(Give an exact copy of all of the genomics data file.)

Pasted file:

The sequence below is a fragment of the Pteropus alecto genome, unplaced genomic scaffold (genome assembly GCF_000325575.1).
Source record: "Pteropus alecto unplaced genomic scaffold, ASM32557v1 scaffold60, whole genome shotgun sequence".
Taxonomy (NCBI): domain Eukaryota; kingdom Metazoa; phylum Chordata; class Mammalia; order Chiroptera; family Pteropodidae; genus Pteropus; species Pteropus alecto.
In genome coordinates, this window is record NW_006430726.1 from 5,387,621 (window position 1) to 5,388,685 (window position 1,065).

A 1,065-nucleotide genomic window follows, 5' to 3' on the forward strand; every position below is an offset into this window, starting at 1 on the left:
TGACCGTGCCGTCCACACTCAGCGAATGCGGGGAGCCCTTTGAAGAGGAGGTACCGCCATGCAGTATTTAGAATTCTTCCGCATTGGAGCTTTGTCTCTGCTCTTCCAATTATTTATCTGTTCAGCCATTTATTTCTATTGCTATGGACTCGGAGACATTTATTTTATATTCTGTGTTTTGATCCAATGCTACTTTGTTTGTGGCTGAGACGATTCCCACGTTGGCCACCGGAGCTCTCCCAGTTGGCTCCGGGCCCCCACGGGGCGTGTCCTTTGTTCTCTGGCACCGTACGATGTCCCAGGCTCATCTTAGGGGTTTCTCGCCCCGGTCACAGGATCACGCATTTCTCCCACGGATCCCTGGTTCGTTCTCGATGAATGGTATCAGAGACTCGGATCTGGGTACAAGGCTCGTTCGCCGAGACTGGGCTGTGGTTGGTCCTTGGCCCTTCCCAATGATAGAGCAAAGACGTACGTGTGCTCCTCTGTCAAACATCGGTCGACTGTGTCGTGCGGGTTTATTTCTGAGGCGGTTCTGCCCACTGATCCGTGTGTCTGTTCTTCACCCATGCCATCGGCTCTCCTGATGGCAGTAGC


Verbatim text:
The sequence below is a fragment of the Pteropus alecto genome, unplaced genomic scaffold (genome assembly GCF_000325575.1).
Source record: "Pteropus alecto unplaced genomic scaffold, ASM32557v1 scaffold60, whole genome shotgun sequence".
Taxonomy (NCBI): domain Eukaryota; kingdom Metazoa; phylum Chordata; class Mammalia; order Chiroptera; family Pteropodidae; genus Pteropus; species Pteropus alecto.
In genome coordinates, this window is record NW_006430726.1 from 5,387,621 (window position 1) to 5,388,685 (window position 1,065).

A 1,065-nucleotide genomic window follows, 5' to 3' on the forward strand; every position below is an offset into this window, starting at 1 on the left:
TGACCGTGCCGTCCACACTCAGCGAATGCGGGGAGCCCTTTGAAGAGGAGGTACCGCCATGCAGTATTTAGAATTCTTCCGCATTGGAGCTTTGTCTCTGCTCTTCCAATTATTTATCTGTTCAGCCATTTATTTCTATTGCTATGGACTCGGAGACATTTATTTTATATTCTGTGTTTTGATCCAATGCTACTTTGTTTGTGGCTGAGACGATTCCCACGTTGGCCACCGGAGCTCTCCCAGTTGGCTCCGGGCCCCCACGGGGCGTGTCCTTTGTTCTCTGGCACCGTACGATGTCCCAGGCTCATCTTAGGGGTTTCTCGCCCCGGTCACAGGATCACGCATTTCTCCCACGGATCCCTGGTTCGTTCTCGATGAATGGTATCAGAGACTCGGATCTGGGTACAAGGCTCGTTCGCCGAGACTGGGCTGTGGTTGGTCCTTGGCCCTTCCCAATGATAGAGCAAAGACGTACGTGTGCTCCTCTGTCAAACATCGGTCGACTGTGTCGTGCGGGTTTATTTCTGAGGCGGTTCTGCCCACTGATCCGTGTGTCTGTTCTTCACCCATGCCATCGGCTCTCCTGATGGCAGTAGC